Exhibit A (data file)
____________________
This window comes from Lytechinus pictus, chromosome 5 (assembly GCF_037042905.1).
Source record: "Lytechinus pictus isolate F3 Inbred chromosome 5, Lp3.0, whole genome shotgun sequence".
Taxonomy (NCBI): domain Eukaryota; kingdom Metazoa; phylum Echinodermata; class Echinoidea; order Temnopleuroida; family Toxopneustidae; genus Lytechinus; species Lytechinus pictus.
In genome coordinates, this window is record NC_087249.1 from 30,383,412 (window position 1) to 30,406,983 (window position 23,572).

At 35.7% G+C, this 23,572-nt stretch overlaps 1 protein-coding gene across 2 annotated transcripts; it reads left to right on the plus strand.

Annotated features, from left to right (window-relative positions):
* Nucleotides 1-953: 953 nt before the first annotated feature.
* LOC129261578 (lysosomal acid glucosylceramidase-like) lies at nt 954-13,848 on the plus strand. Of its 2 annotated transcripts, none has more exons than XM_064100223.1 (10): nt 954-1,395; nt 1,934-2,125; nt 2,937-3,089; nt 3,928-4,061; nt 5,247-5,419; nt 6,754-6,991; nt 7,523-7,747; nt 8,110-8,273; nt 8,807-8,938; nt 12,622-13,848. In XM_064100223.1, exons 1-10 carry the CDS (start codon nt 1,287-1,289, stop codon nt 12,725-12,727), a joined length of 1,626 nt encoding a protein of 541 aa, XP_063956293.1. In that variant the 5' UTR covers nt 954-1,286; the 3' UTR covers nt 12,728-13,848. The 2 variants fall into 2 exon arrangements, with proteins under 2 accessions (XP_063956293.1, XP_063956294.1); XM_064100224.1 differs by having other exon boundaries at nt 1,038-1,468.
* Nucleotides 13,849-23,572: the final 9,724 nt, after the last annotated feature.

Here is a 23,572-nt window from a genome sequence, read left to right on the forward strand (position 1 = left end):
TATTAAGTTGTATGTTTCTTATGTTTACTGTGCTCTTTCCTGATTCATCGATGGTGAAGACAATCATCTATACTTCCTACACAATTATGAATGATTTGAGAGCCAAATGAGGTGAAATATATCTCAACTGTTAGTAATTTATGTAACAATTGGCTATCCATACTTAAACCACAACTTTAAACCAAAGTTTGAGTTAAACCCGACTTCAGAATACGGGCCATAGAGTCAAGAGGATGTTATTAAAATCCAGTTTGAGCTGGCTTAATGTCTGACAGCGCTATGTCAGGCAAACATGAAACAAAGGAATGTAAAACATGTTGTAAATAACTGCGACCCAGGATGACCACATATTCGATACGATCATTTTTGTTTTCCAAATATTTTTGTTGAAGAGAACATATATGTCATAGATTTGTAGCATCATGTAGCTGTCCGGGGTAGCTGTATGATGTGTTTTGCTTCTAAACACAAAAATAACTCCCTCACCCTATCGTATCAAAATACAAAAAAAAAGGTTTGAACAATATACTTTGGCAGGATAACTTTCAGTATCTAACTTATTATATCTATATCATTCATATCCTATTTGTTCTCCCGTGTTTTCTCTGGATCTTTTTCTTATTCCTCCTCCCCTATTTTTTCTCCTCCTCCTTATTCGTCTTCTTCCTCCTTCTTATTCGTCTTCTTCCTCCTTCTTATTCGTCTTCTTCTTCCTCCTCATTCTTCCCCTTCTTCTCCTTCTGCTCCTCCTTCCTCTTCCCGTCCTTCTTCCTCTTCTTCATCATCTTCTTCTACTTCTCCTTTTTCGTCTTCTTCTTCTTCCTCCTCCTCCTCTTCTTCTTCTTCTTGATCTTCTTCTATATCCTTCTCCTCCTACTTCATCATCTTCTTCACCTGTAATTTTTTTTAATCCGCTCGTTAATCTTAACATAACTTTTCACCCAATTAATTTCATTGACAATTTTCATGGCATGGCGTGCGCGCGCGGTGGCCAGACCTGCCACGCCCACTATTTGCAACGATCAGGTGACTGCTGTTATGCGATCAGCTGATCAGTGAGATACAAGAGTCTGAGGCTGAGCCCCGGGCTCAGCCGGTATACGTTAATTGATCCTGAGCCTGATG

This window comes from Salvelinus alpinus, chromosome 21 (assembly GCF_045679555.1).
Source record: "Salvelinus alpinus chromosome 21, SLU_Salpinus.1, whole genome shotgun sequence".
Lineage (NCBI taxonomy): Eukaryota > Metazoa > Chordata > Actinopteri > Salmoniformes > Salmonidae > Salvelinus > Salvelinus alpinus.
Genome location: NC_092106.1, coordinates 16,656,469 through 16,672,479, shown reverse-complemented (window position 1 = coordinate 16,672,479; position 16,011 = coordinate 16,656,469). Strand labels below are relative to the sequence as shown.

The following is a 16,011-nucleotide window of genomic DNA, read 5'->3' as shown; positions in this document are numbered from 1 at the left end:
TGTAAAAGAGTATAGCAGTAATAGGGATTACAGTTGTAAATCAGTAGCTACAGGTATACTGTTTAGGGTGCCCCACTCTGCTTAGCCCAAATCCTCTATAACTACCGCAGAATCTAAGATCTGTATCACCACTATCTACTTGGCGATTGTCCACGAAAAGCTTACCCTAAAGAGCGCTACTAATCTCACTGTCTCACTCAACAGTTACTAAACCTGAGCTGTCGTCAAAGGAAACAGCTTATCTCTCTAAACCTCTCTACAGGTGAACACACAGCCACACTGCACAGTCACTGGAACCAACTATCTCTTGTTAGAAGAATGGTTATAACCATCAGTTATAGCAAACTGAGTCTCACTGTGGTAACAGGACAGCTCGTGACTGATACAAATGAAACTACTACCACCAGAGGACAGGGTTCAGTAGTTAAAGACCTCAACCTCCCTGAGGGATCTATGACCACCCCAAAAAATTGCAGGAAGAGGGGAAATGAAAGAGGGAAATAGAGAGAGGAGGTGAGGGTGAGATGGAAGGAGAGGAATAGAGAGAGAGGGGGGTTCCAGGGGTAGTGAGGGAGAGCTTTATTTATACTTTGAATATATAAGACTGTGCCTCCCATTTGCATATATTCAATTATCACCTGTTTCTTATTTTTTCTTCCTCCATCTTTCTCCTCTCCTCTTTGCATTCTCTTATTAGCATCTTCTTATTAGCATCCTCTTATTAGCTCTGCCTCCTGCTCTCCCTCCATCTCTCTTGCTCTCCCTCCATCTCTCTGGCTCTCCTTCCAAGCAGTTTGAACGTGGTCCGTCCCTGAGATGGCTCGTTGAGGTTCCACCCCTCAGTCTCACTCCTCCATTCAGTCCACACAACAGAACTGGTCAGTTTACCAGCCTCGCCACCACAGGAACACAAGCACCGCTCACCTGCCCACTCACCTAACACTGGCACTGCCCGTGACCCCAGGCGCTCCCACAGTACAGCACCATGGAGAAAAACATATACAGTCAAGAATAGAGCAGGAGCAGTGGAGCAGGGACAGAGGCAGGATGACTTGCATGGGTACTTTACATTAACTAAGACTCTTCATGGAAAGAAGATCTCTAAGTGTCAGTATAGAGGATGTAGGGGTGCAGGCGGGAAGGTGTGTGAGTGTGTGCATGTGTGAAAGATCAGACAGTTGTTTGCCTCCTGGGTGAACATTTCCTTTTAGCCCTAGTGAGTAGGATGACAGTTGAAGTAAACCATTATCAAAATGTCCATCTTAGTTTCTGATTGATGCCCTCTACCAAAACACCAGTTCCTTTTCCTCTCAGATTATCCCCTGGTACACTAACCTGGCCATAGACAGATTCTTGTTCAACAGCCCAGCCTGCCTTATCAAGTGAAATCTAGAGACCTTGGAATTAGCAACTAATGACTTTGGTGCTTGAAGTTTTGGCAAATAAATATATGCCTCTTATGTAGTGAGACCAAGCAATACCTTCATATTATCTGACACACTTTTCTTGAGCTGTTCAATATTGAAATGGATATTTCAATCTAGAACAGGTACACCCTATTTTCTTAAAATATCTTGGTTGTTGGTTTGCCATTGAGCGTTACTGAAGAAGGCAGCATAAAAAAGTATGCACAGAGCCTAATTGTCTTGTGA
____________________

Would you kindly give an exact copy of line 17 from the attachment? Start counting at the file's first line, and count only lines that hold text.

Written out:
TGTAAAAGAGTATAGCAGTAATAGGGATTACAGTTGTAAATCAGTAGCTACAGGTATACTGTTTAGGGTGCCCCACTCTGCTTAGCCCAAATCCTCTATAACTACCGCAGAATCTAAGATCTGTATCACCACTATCTACTTGGCGATTGTCCACGAAAAGCTTACCCTAAAGAGCGCTACTAATCTCACTGTCTCACTCAACAGTTACTAAACCTGAGCTGTCGTCAAAGGAAACAGCTTATCTCTCTAAACCTCTCTACAGGTGAACACACAGCCACACTGCACAGTCACTGGAACCAACTATCTCTTGTTAGAAGAATGGTTATAACCATCAGTTATAGCAAACTGAGTCTCACTGTGGTAACAGGACAGCTCGTGACTGATACAAATGAAACTACTACCACCAGAGGACAGGGTTCAGTAGTTAAAGACCTCAACCTCCCTGAGGGATCTATGACCACCCCAAAAAATTGCAGGAAGAGGGGAAATGAAAGAGGGAAATAGAGAGAGGAGGTGAGGGTGAGATGGAAGGAGAGGAATAGAGAGAGAGGGGGGTTCCAGGGGTAGTGAGGGAGAGCTTTATTTATACTTTGAATATATAAGACTGTGCCTCCCATTTGCATATATTCAATTATCACCTGTTTCTTATTTTTTCTTCCTCCATCTTTCTCCTCTCCTCTTTGCATTCTCTTATTAGCATCTTCTTATTAGCATCCTCTTATTAGCTCTGCCTCCTGCTCTCCCTCCATCTCTCTTGCTCTCCCTCCATCTCTCTGGCTCTCCTTCCAAGCAGTTTGAACGTGGTCCGTCCCTGAGATGGCTCGTTGAGGTTCCACCCCTCAGTCTCACTCCTCCATTCAGTCCACACAACAGAACTGGTCAGTTTACCAGCCTCGCCACCACAGGAACACAAGCACCGCTCACCTGCCCACTCACCTAACACTGGCACTGCCCGTGACCCCAGGCGCTCCCACAGTACAGCACCATGGAGAAAAACATATACAGTCAAGAATAGAGCAGGAGCAGTGGAGCAGGGACAGAGGCAGGATGACTTGCATGGGTACTTTACATTAACTAAGACTCTTCATGGAAAGAAGATCTCTAAGTGTCAGTATAGAGGATGTAGGGGTGCAGGCGGGAAGGTGTGTGAGTGTGTGCATGTGTGAAAGATCAGACAGTTGTTTGCCTCCTGGGTGAACATTTCCTTTTAGCCCTAGTGAGTAGGATGACAGTTGAAGTAAACCATTATCAAAATGTCCATCTTAGTTTCTGATTGATGCCCTCTACCAAAACACCAGTTCCTTTTCCTCTCAGATTATCCCCTGGTACACTAACCTGGCCATAGACAGATTCTTGTTCAACAGCCCAGCCTGCCTTATCAAGTGAAATCTAGAGACCTTGGAATTAGCAACTAATGACTTTGGTGCTTGAAGTTTTGGCAAATAAATATATGCCTCTTATGTAGTGAGACCAAGCAATACCTTCATATTATCTGACACACTTTTCTTGAGCTGTTCAATATTGAAATGGATATTTCAATCTAGAACAGGTACACCCTATTTTCTTAAAATATCTTGGTTGTTGGTTTGCCATTGAGCGTTACTGAAGAAGGCAGCATAAAAAAGTATGCACAGAGCCTAATTGTCTTGTGA